Payments can be examined under any different yield and price scenarios. Price expectations will play an important role in the choice between ARC-CO and PLC. To illustrate, prices are varied in the Logan County example while holding county yields constant at the levels shown in Figure 1. These scenarios are arranged from lowest price expectations to highest expectation.
- The current USDA forecast has prices at $3.50 for 2014, $3.67 for 2014, $3.38 for 2014, $3.47 for 2017, and $3.53 for 2018. These prices result in a an Average ARC-CO payment of $36 per acre and a PLC payment of $22 per acre
- A FAPRI forecast has prices of $3.50 for 2014, $4.09 for 2015, $4.09 for 2016, $4.12 for 2017, and $4.21 for 2018. This price series results in an average ARC-CO payment of $21 per base acre and a PLC payment of $5 per acre.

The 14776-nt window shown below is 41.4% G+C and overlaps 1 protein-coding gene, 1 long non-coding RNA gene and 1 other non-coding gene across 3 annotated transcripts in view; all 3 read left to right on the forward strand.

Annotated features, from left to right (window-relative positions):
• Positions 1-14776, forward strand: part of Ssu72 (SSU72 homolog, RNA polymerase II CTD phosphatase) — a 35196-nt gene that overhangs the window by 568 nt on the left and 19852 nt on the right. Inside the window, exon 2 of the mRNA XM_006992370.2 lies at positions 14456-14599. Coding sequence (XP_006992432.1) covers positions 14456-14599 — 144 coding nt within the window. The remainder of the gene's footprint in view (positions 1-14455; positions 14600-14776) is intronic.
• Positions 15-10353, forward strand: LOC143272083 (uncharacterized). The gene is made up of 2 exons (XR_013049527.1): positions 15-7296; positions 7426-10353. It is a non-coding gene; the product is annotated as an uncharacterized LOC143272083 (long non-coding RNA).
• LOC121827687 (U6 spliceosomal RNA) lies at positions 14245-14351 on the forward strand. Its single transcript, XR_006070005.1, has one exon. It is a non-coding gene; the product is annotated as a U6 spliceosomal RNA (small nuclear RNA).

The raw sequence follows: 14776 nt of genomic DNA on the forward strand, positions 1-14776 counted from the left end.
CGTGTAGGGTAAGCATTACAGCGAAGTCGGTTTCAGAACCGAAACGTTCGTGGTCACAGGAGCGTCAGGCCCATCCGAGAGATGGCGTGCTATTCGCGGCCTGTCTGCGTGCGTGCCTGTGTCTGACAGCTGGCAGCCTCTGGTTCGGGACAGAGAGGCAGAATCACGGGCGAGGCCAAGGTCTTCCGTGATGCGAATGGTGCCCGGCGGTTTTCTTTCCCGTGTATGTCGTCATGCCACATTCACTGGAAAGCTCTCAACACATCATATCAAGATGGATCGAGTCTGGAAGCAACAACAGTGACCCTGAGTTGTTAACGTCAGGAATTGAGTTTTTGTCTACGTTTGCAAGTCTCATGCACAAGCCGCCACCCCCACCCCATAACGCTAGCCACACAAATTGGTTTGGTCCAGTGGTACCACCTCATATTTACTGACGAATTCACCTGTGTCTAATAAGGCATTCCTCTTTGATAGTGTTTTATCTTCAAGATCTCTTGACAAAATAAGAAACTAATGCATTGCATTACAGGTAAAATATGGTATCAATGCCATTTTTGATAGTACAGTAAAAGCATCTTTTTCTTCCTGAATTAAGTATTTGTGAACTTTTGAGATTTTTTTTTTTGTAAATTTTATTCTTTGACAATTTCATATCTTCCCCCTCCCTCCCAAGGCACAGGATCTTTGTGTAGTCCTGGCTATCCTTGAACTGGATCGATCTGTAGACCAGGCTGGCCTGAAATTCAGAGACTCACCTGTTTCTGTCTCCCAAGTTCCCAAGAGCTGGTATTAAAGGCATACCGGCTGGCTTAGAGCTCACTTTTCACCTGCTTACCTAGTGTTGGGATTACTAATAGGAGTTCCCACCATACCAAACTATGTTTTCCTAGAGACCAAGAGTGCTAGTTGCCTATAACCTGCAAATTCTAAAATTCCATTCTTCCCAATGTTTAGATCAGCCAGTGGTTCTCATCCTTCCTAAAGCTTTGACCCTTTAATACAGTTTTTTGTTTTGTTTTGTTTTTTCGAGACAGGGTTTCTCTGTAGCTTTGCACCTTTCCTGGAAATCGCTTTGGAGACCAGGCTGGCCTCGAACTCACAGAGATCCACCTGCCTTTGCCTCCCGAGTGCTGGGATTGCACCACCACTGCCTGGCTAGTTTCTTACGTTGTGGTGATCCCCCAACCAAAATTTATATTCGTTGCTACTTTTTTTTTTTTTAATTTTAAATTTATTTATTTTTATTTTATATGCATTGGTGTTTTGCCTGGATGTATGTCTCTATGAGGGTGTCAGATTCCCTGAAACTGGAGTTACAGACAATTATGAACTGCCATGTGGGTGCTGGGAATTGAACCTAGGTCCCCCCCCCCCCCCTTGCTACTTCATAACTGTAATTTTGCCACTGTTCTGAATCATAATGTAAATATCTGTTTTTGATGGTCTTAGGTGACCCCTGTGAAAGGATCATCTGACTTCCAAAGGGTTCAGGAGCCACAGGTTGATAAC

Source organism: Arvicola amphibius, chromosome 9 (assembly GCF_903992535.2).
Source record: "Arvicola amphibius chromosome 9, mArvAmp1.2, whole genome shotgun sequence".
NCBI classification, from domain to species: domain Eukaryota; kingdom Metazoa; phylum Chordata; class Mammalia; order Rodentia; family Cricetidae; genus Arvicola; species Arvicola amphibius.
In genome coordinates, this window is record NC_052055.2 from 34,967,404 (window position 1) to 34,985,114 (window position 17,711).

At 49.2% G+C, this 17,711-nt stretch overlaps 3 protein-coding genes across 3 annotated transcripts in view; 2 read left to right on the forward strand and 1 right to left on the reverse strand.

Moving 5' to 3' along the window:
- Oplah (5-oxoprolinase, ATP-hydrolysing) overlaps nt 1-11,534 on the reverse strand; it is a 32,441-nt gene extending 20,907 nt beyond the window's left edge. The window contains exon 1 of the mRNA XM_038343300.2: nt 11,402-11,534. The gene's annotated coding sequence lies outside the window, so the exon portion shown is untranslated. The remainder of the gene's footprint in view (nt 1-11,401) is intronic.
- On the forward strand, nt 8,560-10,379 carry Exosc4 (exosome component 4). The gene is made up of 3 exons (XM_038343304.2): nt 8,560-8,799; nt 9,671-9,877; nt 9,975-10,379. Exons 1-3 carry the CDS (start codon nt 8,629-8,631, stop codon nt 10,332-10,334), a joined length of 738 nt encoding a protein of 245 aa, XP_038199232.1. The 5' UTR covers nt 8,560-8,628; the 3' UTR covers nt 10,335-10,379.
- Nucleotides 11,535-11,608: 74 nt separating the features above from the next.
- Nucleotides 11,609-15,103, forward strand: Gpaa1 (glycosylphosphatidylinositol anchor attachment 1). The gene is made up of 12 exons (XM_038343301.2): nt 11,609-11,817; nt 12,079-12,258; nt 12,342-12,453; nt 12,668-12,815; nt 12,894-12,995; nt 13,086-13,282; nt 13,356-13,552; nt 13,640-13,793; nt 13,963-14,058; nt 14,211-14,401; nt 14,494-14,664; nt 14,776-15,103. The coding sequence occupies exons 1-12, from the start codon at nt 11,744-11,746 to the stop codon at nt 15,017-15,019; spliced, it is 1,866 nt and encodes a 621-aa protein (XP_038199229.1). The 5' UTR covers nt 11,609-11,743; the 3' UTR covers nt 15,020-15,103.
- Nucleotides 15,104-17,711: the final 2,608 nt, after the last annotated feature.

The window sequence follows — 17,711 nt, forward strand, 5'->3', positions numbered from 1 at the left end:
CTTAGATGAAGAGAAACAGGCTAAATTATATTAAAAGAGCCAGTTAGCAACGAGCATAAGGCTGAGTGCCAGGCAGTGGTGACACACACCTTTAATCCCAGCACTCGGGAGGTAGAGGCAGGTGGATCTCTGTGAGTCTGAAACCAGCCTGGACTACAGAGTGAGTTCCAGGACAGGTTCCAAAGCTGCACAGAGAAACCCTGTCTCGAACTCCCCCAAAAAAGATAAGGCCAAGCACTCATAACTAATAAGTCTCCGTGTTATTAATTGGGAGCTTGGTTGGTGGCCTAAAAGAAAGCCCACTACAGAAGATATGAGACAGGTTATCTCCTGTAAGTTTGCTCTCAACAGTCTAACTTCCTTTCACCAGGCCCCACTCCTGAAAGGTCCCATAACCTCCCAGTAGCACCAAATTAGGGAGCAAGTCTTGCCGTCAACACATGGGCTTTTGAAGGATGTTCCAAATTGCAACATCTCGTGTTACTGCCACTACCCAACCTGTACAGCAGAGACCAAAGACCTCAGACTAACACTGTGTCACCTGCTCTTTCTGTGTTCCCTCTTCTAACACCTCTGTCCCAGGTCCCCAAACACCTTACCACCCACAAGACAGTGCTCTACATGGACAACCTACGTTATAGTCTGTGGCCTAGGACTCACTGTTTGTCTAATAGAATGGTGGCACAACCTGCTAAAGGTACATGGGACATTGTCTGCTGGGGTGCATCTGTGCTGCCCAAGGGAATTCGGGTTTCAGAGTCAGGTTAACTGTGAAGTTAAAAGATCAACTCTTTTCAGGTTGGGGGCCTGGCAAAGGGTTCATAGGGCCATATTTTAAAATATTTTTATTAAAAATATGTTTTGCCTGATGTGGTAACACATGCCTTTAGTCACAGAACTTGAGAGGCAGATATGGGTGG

- The Congressional Budget Office (CBO) forecast prices of $3.50 for 2014, $4.00 for 2014, $4.19 for 2016, $4.35 for 2017, and $4.45 for 2018. This price series has an ARC payment of $19 per acre and a PLC payment of $5 per payment.
For corn, higher prices result in ARC-CO having higher payments than PLC. If the 2014 through 2018 MYA prices are set at the same value, MYA prices above $3.30 result in higher payments to ARC-CO, given that payments occur. PLC results in higher payments when MYA prices are below $3.30 per bushel.
Thousands of different scenarios can be examined. The above examples only varied prices. County yields will vary as well. APAS evaluates many 1,000s of these scenarios and then presents summary results, thereby providing probabilistic estimates of expected program payments.
APAS Sample Farms